New York’s John F. Kennedy International Airport and Newark Airport are slowly resuming normal service, after remaining closed for two days, bringing some relief to travellers that have been trapped in the city, due to the severe weather in the wake of Hurricane Sandy.
Hurricane Sandy has battered the northeast coast of the US, before moving northwards, causing extensive damage to the cities of New York, New Jersey and many others. Most of the public transportation system in New York, the financial capital of the US, has been shutdown, with some underground tunnels being completely flooded.
Both New York airports opened to some extent at 7am local time, but La Guardia Airport, which suffered most from flooding, remains closed.
Virgin Atlantic, an airline subsidiary of UK-based Virgin Group, has announced the resumption of flights to and from New York, with plans to run most of its scheduled flights, as well as a ‘special recovery flight’ to JFK Airport from London, to bring back the stranded UK passengers.
However, UK-based British Airways has stated in a web update, ‘On Wednesday 31 October we have cancelled the majority of our flights to and from New York, JFK and Newark (EWR). Flights to other East Coast US airports should be operating normally. Please only come to the airport if you are confirmed on a flight.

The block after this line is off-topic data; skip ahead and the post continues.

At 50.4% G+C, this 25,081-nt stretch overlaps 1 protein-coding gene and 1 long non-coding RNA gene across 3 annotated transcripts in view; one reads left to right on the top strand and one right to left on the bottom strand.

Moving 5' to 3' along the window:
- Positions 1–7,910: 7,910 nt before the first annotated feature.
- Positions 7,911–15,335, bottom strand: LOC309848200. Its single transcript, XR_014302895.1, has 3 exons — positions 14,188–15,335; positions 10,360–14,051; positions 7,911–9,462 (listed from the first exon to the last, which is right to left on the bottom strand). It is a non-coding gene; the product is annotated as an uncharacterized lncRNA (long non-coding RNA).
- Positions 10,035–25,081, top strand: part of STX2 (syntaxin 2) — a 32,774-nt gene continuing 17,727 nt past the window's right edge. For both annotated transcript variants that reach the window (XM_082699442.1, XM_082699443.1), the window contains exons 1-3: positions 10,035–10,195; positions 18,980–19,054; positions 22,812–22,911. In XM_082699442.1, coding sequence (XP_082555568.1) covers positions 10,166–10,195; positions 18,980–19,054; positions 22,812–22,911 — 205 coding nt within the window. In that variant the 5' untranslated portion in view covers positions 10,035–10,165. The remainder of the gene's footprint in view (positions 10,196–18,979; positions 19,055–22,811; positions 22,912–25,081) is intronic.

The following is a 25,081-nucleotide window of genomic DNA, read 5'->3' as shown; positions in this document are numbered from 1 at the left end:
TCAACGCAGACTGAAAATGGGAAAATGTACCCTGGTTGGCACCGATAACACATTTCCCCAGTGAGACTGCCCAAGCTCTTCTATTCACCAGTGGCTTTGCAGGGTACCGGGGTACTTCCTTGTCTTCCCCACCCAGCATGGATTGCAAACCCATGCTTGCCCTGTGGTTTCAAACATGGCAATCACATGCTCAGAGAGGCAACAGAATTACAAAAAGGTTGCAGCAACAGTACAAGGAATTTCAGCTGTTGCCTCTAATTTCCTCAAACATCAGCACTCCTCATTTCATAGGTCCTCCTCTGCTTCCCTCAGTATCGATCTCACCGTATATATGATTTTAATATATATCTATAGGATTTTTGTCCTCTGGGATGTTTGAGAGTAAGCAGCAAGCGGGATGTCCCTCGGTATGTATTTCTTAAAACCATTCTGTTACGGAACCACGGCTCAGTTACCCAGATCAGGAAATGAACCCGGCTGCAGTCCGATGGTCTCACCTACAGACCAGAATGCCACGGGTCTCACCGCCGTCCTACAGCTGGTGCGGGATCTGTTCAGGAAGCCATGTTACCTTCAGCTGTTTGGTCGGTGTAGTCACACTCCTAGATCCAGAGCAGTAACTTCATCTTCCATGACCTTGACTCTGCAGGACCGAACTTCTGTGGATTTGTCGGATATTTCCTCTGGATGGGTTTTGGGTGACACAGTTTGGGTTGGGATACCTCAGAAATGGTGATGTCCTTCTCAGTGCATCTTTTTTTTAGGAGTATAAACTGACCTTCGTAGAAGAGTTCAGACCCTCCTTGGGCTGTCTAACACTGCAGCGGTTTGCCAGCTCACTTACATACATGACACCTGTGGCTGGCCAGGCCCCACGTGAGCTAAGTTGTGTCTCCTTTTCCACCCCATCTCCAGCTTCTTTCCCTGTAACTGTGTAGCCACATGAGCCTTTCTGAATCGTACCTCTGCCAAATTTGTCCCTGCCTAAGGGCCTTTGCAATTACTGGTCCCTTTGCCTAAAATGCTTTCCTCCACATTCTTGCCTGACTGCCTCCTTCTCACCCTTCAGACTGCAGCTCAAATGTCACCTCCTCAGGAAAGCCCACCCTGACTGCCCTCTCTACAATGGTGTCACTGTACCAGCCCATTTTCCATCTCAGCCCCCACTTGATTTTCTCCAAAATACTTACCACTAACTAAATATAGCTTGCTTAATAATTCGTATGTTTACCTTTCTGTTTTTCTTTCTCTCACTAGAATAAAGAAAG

Public transport links to East Coast US airports continue to be disrupted, please check your flight and local travel plans before leaving for the airport.’
According to the flight tracking service FlightAware, around 18,300 flights were cancelled across the US East Coast in the last three days, with 8,183 flights cancelled on Monday, 7,258 on Tuesday, and 2,829 to date on Wednesday.
The airports may take some time to become fully operational, as the public transport system is taking time to become functional, and airport staff face difficulties in commuting to work.
For UK passengers who are delayed in the US and are travelling with an EU-based airline, all reasonable costs incurred during the period that they are waiting for a replacement flight should be covered by that airline. These include food, hotel bills and phone calls. The airline might provide food and accommodation directly, or reimburse the passenger against receipts provided.
Travellers with non-EU based airlines may have to claim theses expenses on their own travel insurance, dependant on that airline’s policy.